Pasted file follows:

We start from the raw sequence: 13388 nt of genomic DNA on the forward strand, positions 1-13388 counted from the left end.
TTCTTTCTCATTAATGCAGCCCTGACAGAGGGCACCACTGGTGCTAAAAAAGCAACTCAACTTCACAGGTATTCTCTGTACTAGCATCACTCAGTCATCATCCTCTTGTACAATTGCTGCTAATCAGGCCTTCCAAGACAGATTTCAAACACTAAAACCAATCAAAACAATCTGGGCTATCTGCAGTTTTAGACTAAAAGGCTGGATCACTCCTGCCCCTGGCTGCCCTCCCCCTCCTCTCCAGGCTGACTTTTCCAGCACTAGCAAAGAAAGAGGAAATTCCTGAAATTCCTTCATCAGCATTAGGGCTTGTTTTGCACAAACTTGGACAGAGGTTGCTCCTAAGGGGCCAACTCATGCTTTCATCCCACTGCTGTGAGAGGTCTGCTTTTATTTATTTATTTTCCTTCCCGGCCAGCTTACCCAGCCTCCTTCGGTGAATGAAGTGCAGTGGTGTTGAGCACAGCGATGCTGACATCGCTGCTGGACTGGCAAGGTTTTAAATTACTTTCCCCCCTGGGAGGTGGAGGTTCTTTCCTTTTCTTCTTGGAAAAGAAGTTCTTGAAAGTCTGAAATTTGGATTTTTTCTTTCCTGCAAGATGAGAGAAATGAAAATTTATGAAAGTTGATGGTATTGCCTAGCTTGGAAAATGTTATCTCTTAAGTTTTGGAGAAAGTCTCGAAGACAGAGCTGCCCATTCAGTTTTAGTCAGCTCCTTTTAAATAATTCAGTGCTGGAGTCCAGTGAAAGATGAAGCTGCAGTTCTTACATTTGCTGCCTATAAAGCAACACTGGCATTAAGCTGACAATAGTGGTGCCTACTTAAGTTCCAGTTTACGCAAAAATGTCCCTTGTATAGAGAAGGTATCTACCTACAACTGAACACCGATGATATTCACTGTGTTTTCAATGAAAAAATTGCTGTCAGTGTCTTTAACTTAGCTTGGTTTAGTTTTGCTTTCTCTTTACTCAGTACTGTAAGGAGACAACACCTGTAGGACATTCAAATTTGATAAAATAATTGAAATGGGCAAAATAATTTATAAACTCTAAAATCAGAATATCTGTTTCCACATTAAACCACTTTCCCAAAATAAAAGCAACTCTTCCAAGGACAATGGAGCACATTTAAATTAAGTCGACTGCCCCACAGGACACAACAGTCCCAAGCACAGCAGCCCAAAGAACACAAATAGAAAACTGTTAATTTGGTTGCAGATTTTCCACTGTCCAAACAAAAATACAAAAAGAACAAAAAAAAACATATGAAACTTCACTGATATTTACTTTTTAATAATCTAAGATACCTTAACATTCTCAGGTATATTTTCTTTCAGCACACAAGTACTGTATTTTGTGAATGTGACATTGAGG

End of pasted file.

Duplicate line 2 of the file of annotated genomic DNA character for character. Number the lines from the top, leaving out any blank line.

TTCTTTCTCATTAATGCAGCCCTGACAGAGGGCACCACTGGTGCTAAAAAAGCAACTCAACTTCACAGGTATTCTCTGTACTAGCATCACTCAGTCATCATCCTCTTGTACAATTGCTGCTAATCAGGCCTTCCAAGACAGATTTCAAACACTAAAACCAATCAAAACAATCTGGGCTATCTGCAGTTTTAGACTAAAAGGCTGGATCACTCCTGCCCCTGGCTGCCCTCCCCCTCCTCTCCAGGCTGACTTTTCCAGCACTAGCAAAGAAAGAGGAAATTCCTGAAATTCCTTCATCAGCATTAGGGCTTGTTTTGCACAAACTTGGACAGAGGTTGCTCCTAAGGGGCCAACTCATGCTTTCATCCCACTGCTGTGAGAGGTCTGCTTTTATTTATTTATTTTCCTTCCCGGCCAGCTTACCCAGCCTCCTTCGGTGAATGAAGTGCAGTGGTGTTGAGCACAGCGATGCTGACATCGCTGCTGGACTGGCAAGGTTTTAAATTACTTTCCCCCCTGGGAGGTGGAGGTTCTTTCCTTTTCTTCTTGGAAAAGAAGTTCTTGAAAGTCTGAAATTTGGATTTTTTCTTTCCTGCAAGATGAGAGAAATGAAAATTTATGAAAGTTGATGGTATTGCCTAGCTTGGAAAATGTTATCTCTTAAGTTTTGGAGAAAGTCTCGAAGACAGAGCTGCCCATTCAGTTTTAGTCAGCTCCTTTTAAATAATTCAGTGCTGGAGTCCAGTGAAAGATGAAGCTGCAGTTCTTACATTTGCTGCCTATAAAGCAACACTGGCATTAAGCTGACAATAGTGGTGCCTACTTAAGTTCCAGTTTACGCAAAAATGTCCCTTGTATAGAGAAGGTATCTACCTACAACTGAACACCGATGATATTCACTGTGTTTTCAATGAAAAAATTGCTGTCAGTGTCTTTAACTTAGCTTGGTTTAGTTTTGCTTTCTCTTTACTCAGTACTGTAAGGAGACAACACCTGTAGGACATTCAAATTTGATAAAATAATTGAAATGGGCAAAATAATTTATAAACTCTAAAATCAGAATATCTGTTTCCACATTAAACCACTTTCCCAAAATAAAAGCAACTCTTCCAAGGACAATGGAGCACATTTAAATTAAGTCGACTGCCCCACAGGACACAACAGTCCCAAGCACAGCAGCCCAAAGAACACAAATAGAAAACTGTTAATTTGGTTGCAGATTTTCCACTGTCCAAACAAAAATACAAAAAGAACAAAAAAAAACATATGAAACTTCACTGATATTTACTTTTTAATAATCTAAGATACCTTAACATTCTCAGGTATATTTTCTTTCAGCACACAAGTACTGTATTTTGTGAATGTGACATTGAGG